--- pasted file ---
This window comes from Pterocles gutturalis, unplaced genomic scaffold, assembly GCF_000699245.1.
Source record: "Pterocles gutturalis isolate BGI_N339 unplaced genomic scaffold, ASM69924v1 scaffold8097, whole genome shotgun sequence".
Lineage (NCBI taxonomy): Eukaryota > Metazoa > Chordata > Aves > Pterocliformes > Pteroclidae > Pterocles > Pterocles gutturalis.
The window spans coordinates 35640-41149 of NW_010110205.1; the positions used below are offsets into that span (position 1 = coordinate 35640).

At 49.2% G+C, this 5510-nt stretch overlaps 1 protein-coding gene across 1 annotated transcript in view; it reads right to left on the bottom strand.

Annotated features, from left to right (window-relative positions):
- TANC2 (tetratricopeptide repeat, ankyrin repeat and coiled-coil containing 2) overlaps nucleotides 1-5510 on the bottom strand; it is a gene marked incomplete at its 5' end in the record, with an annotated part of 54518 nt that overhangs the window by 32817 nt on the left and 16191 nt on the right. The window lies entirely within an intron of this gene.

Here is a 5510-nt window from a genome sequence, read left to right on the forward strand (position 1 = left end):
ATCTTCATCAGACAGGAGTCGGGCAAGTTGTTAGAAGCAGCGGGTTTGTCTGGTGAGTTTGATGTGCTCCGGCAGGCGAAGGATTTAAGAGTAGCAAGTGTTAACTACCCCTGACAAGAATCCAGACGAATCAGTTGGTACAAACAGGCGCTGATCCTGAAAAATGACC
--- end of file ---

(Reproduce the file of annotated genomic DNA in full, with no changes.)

This window comes from Pterocles gutturalis, unplaced genomic scaffold, assembly GCF_000699245.1.
Source record: "Pterocles gutturalis isolate BGI_N339 unplaced genomic scaffold, ASM69924v1 scaffold8097, whole genome shotgun sequence".
Lineage (NCBI taxonomy): Eukaryota > Metazoa > Chordata > Aves > Pterocliformes > Pteroclidae > Pterocles > Pterocles gutturalis.
The window spans coordinates 35640-41149 of NW_010110205.1; the positions used below are offsets into that span (position 1 = coordinate 35640).

At 49.2% G+C, this 5510-nt stretch overlaps 1 protein-coding gene across 1 annotated transcript in view; it reads right to left on the bottom strand.

Annotated features, from left to right (window-relative positions):
- TANC2 (tetratricopeptide repeat, ankyrin repeat and coiled-coil containing 2) overlaps nucleotides 1-5510 on the bottom strand; it is a gene marked incomplete at its 5' end in the record, with an annotated part of 54518 nt that overhangs the window by 32817 nt on the left and 16191 nt on the right. The window lies entirely within an intron of this gene.

Here is a 5510-nt window from a genome sequence, read left to right on the forward strand (position 1 = left end):
ATCTTCATCAGACAGGAGTCGGGCAAGTTGTTAGAAGCAGCGGGTTTGTCTGGTGAGTTTGATGTGCTCCGGCAGGCGAAGGATTTAAGAGTAGCAAGTGTTAACTACCCCTGACAAGAATCCAGACGAATCAGTTGGTACAAACAGGCGCTGATCCTGAAAAATGACC